Make your own free website on Tripod.com
What to do after a tsunami
  • Continue listening to a NOAA Weather Radio, Coast Guard emergency frequency station, or other reliable source for emergency information. The tsunami may have damaged roads, bridges, or other places that may be unsafe.
  • Help injured or trapped persons. Give first aid where appropriate. Call for help. Do not move seriously injured persons unless they are in immediate danger of further injury.
  • Help a neighbor who may require special assistance--infants, elderly people, and people with disabilities. Elderly people and people with disabilities may require additional assistance. People who care for them or who have large families may need additional assistance in emergency situations.
  • Use the telephone only for emergency calls. Telephone lines are frequently overwhelmed in disaster situations. They need to be clear for emergency calls to get through.
  • Stay out of the building if waters remain around it. Tsunami waters, like flood waters, can undermine foundations, causing buildings to sink, floors to crack, or walls to collapse.
  • When re-entering buildings or homes, use extreme caution. Tsunami-driven flood waters may have damaged buildings where you least expect it. Carefully watch every step you take.
    • Wear sturdy shoes. The most common injury following a disaster is cut feet.
    • Use battery-powered lanterns or flashlights when examining buildings. Battery-powered lighting is the safest and easiest, preventing fire hazard for the user, occupants, and building.
    • Examine walls, floors, doors, staircases, and windows to make sure that the building is not in danger of collapsing.
    • Inspect foundations for cracks or other damage. Cracks and damage to a foundation can render a building uninhabitable.
    • Look for fire hazards. There may be broken or leaking gas lines, flooded electrical circuits, or submerged furnaces or electrical appliances. Flammable or explosive materials may come from upstream. Fire is the most frequent hazard following floods.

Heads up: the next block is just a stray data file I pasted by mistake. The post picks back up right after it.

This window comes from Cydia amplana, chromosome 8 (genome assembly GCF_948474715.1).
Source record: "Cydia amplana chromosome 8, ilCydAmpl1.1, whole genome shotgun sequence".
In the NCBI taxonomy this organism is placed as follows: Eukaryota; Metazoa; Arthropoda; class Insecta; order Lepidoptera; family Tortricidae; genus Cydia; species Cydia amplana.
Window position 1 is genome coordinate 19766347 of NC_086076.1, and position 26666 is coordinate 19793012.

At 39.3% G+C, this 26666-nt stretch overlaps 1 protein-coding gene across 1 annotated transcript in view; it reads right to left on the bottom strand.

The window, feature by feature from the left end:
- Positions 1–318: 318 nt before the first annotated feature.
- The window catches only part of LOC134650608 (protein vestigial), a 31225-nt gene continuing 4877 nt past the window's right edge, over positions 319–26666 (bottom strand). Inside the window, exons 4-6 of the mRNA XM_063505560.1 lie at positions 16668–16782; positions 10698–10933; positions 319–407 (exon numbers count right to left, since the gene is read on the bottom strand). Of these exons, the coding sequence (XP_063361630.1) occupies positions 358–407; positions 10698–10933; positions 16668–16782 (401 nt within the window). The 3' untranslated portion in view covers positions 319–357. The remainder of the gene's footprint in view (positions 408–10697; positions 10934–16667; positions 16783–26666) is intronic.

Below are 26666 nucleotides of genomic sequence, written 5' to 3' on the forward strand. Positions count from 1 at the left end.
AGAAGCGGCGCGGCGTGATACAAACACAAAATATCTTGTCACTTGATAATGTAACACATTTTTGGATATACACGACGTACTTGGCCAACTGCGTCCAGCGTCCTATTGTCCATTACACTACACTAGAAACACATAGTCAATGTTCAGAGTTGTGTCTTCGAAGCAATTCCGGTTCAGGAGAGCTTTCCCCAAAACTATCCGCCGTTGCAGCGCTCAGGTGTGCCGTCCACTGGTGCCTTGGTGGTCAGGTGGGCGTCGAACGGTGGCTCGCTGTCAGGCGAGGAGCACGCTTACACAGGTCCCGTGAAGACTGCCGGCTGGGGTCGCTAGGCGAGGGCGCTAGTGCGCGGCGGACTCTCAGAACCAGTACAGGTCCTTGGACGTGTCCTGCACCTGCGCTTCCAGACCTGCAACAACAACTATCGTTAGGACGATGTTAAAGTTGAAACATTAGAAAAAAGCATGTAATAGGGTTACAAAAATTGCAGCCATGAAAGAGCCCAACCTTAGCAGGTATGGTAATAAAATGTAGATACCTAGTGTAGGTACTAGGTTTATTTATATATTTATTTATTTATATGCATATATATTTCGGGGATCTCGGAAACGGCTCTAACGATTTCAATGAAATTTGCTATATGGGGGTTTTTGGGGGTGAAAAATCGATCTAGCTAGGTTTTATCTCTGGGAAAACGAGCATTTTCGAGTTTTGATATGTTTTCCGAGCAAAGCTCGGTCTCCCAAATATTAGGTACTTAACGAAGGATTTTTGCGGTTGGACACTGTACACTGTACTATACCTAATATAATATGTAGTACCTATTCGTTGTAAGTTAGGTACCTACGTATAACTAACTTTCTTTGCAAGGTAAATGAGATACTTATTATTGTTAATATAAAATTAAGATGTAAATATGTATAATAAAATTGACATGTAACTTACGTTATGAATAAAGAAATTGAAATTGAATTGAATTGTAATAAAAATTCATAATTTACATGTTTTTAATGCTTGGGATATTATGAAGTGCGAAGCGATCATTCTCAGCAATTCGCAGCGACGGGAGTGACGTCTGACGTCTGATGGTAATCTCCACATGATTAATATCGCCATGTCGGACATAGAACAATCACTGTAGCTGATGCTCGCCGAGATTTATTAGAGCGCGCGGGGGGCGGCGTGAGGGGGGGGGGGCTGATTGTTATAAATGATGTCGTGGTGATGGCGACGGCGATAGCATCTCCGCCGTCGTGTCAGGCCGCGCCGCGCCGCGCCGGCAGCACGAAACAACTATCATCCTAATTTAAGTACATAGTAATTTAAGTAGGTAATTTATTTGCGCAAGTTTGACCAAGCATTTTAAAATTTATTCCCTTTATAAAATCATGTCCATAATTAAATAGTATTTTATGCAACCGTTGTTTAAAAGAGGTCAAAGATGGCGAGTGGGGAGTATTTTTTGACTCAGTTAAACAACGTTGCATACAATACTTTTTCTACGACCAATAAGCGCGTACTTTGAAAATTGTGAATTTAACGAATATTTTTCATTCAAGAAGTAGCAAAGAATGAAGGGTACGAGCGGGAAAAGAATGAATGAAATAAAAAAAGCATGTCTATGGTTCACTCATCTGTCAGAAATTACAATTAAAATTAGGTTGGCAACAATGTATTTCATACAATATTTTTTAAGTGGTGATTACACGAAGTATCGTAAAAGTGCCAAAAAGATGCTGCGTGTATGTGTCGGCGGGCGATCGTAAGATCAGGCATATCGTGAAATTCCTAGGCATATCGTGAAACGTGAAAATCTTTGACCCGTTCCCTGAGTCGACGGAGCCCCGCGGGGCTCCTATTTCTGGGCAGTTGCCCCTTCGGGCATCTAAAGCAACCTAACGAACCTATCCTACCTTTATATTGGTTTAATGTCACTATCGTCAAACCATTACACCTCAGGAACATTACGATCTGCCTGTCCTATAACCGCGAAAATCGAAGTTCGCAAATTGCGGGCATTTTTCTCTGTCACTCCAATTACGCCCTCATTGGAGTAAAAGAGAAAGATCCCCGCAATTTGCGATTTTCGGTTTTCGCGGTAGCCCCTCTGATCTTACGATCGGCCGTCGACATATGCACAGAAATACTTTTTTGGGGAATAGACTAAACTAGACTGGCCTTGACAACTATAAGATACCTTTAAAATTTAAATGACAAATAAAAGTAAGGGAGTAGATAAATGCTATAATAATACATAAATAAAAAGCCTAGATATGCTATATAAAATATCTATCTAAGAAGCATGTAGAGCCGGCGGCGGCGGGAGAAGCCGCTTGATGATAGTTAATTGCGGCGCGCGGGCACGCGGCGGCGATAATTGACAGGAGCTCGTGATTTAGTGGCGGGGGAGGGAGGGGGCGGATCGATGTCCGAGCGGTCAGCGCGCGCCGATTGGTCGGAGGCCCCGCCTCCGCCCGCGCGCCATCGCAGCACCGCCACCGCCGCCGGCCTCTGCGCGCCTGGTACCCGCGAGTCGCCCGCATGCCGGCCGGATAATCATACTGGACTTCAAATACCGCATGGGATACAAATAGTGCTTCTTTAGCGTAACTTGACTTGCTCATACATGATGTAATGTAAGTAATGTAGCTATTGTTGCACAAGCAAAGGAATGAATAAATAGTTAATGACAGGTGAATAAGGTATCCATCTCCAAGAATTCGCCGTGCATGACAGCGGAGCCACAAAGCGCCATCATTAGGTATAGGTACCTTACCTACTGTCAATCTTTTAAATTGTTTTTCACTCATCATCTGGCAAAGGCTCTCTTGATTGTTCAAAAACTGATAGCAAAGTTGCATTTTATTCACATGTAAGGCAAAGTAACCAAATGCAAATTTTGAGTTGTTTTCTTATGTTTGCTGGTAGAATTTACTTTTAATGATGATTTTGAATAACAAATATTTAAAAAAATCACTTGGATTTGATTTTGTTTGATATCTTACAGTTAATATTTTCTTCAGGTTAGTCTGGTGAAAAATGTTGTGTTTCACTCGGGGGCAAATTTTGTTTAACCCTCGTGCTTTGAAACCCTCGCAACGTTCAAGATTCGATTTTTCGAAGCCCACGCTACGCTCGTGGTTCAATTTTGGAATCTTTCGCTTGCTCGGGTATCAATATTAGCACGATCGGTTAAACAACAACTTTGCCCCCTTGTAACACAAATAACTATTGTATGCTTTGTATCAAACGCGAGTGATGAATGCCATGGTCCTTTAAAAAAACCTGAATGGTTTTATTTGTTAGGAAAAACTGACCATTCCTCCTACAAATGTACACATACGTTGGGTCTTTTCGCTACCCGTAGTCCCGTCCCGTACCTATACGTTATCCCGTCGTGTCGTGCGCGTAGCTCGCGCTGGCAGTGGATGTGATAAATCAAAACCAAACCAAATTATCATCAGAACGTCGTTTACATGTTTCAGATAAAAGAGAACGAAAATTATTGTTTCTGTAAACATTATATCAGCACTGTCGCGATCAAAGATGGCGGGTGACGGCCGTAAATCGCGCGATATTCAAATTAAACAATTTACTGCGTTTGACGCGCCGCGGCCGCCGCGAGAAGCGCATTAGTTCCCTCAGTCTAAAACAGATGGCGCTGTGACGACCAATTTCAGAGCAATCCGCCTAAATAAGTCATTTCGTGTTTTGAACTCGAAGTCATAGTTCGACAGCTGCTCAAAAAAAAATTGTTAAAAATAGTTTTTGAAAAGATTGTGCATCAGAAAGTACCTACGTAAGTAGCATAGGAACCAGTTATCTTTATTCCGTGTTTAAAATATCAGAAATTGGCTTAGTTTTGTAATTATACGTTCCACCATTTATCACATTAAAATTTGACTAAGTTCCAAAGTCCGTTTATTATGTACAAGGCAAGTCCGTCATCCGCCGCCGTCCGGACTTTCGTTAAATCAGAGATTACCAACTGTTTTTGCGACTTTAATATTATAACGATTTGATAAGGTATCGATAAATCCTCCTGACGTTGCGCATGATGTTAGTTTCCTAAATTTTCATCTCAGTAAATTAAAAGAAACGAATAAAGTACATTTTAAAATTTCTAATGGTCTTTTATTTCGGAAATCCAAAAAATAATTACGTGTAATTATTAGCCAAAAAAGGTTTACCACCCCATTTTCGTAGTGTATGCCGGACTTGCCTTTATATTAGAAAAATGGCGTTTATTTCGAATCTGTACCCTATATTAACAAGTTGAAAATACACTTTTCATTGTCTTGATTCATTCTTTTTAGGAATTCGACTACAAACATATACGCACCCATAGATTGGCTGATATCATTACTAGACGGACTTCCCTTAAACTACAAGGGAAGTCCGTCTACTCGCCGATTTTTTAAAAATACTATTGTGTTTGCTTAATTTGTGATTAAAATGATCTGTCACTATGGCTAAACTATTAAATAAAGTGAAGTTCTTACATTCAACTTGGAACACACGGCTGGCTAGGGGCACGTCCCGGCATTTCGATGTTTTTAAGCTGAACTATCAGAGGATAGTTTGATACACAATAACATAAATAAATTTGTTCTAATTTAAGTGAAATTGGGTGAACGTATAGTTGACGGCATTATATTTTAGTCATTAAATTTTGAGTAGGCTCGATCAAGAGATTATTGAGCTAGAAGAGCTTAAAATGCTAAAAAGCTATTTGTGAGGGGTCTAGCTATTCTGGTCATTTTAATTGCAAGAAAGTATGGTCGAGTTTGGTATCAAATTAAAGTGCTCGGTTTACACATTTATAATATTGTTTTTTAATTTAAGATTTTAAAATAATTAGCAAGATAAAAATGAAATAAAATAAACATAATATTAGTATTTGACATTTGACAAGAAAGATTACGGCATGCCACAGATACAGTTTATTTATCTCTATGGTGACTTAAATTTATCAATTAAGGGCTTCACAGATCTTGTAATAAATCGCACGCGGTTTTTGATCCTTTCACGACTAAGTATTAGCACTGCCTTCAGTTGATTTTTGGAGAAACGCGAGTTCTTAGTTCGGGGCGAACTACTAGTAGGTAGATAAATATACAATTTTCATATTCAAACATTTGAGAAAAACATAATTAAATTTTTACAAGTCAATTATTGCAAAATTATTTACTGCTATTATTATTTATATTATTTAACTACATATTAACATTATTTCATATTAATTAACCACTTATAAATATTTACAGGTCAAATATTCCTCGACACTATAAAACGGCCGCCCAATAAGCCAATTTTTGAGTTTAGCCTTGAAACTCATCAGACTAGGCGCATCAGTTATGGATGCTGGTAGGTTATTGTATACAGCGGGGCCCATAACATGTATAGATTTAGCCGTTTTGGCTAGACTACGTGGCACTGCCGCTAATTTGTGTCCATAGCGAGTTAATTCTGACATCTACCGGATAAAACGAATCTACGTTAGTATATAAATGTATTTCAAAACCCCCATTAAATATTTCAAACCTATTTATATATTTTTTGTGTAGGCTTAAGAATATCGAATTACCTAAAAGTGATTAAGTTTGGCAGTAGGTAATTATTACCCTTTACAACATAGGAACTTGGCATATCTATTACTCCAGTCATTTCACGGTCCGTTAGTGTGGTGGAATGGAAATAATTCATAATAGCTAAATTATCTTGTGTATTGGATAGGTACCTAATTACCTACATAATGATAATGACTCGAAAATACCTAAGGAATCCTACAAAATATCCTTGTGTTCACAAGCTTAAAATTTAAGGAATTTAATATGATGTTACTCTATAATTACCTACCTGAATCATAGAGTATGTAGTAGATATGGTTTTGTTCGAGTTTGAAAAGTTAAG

• Check for gas leaks. If you smell gas or hear a blowing or hissing noise, open a window and quickly leave the building. Turn off the gas using the outside main valve if you can, and call the gas company from a neighbor's home. If you turn off the gas for any reason, it must be turned back on by a professional.
    • Look for electrical system damage. If you see sparks or broken or frayed wires, or if you smell burning insulation, turn off the electricity at the main fuse box or circuit breaker. If you have to step in water to get to the fuse box or circuit breaker, call an electrician first for advice. Electrical equipment should be checked and dried before being returned to service.
    • Check for sewage and water line damage. If you suspect sewage lines are damaged, avoid using the toilets and call a plumber. If water pipes are damaged, contact the water company and avoid using water from the tap. You can obtain safe water from undamaged water heaters or by melting ice cubes.
    • Use tap water if local health officials advise it is safe.
    • Watch out for animals, especially poisonous snakes, that may have come into buildings with the water. Use a stick to poke through debris. Tsunami flood waters flush snakes and animals out of their homes.
    • Watch for loose plaster, drywall, and ceilings that could fall.
    • Take pictures of the damage, both of the building and its contents, for insurance claims.
  • Open the windows and doors to help dry the building.
  • Shovel mud while it is still moist to give walls and floors an opportunity to dry.
  • Check food supplies. Any food that has come in contact with flood waters may be contaminated and should be thrown out.